Consumption Pattern Of Antioxidant Rich Foods By Middle Aged Adults In Enugu North Local Government Area Enugu State, Nigeria

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This epidemiological study was to elicit information on the consumption pattern of antioxidant
rich foods among middle-aged adults in Enugu North local government area, Enugu State,
Nigeria. Four hundred adult men and women aged 40-60 years were used for the study.
Multiple- staged stratified random sampling technique was used for selection of the subjects
used for the study. The respondents were randomly selected from 10 streets in the 5 urban zones
making up the Enugu North local government area. Structured questionnaire with personal
interview was the instrument used for data collection. Information were collected on the
demographic characteristics, chronic diseases that affected the respondents, general knowledge
of food nutrients, concepts of antioxidant, free radicals, sources and their health implications and
on consumption pattern of antioxidant rich foods. Also, data on the length of consumption
pattern of antioxidant rich foods and those factors that could hinder adequate consumption of
antioxidant rich foods were elicited. The statistical package for socials sciences SPSS version 12
was used for the data analysis. Percentages, frequency, mean and standard deviation were
employed for the data analysis. Analysis of data revealed that 74% of the respondents were
females and 26% were males, 78.8% were married, 85% had higher education and 80% were
civil servants.

Revealed also was that 75% of the respondents were affected by varied chronic
diseases. Altogether, 790 chronic illnesses were discovered as some respondents had more than
one disease at a time. Females (76.7%) were with chronic illnesses while males had 23.3%.
Subjects 40-50 years with chronic illnesses were 69.2%, while those 51-60 were 30.8%. The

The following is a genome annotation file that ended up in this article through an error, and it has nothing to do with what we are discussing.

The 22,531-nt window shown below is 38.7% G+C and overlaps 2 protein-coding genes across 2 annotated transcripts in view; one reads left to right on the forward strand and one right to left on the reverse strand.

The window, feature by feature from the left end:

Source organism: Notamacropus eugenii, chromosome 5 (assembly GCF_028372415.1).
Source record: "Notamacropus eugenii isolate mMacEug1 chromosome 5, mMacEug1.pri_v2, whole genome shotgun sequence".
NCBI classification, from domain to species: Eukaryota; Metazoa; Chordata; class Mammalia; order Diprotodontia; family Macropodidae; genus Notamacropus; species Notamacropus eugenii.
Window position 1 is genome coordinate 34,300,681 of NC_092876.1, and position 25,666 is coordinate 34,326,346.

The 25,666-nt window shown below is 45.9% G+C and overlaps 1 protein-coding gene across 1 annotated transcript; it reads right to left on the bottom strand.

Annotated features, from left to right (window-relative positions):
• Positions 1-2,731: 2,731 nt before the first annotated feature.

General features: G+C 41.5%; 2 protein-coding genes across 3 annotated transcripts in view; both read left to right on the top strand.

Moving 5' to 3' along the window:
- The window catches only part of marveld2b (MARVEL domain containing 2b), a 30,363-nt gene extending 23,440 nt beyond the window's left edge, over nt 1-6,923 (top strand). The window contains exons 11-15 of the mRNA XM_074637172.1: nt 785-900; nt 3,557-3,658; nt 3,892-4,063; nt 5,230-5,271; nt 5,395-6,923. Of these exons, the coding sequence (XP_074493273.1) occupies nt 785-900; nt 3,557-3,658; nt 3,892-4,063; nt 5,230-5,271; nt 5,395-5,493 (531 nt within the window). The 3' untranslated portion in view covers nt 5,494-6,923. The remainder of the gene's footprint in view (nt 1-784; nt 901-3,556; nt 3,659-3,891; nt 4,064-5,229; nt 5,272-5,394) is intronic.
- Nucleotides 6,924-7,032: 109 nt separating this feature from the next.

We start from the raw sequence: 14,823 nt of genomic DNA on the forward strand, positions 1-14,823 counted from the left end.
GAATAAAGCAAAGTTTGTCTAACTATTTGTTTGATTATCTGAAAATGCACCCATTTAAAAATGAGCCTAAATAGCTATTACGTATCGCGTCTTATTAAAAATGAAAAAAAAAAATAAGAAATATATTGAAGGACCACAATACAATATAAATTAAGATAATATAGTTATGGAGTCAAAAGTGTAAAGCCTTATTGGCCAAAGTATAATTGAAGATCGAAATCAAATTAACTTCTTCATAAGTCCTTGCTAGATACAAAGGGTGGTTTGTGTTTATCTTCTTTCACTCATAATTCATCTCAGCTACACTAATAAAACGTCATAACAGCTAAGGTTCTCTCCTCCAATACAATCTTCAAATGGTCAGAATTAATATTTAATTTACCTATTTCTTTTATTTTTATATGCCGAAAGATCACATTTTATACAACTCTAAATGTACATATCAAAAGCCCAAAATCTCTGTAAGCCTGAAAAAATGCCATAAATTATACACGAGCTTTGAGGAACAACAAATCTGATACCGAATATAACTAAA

chronic diseases and their distribution were grouped into ten and they included 17.0% diabetes,
28.6% arthritis, 32.7% eye related problems, 30.0% heart, 19.8% brain and 19.9% cancer related
problems. Uncovered also were, 9.1% fibroid, 17.5% prostatitis, 21.3% peptic ulcer/gastritis and
2.9% adult asthma/hiccoughs. Most of the respondents (85%) knew little or nothing about the
nutrient contents of the various foods they consumed. The result also showed that the
respondent’s concepts of antioxidants, free radicals, sources and health implications were below
the mean value. The subjects were found to have consumed inadequate amounts of antioxidant
rich foods.

Majority groups (79.1%, 56.9%, 76.1%, 59.9%, 81.4% and 72.5%) of the
respondents had negative consumption practice to intakes of the antioxidant rich fruits,
vegetables, grain/legumes, food additives, beverages, and snacks, respectively, for over 20 years.
On the other hand, minority groups (21.9%, 43.1%, 23.9%, 40.1%, 18.6%, and 27.5%) had
positive practice to consumption of the antioxidant rich food groups, respectively, with
exception of the antioxidant rich animal products that had a high percentage of 80.5%
consumption practice. Ten factors including ignorance, scarcity, cultural background,
upbringing, foreign, fear of system intolerance, poor knowledge of preparation, poor colour
acceptance, religious beliefs and time for preparation of such foods appeared to contribute to
inadequate consumption of the essential nutrients. It is therefore concluded that many factors
including poverty, lack of knowledge or ignorance of the immense nutritional importance of
antioxidant foods were responsible for their inadequate consumption. Probably as a result of
these, a high percentage of the respondents were affected by different chronic diseases
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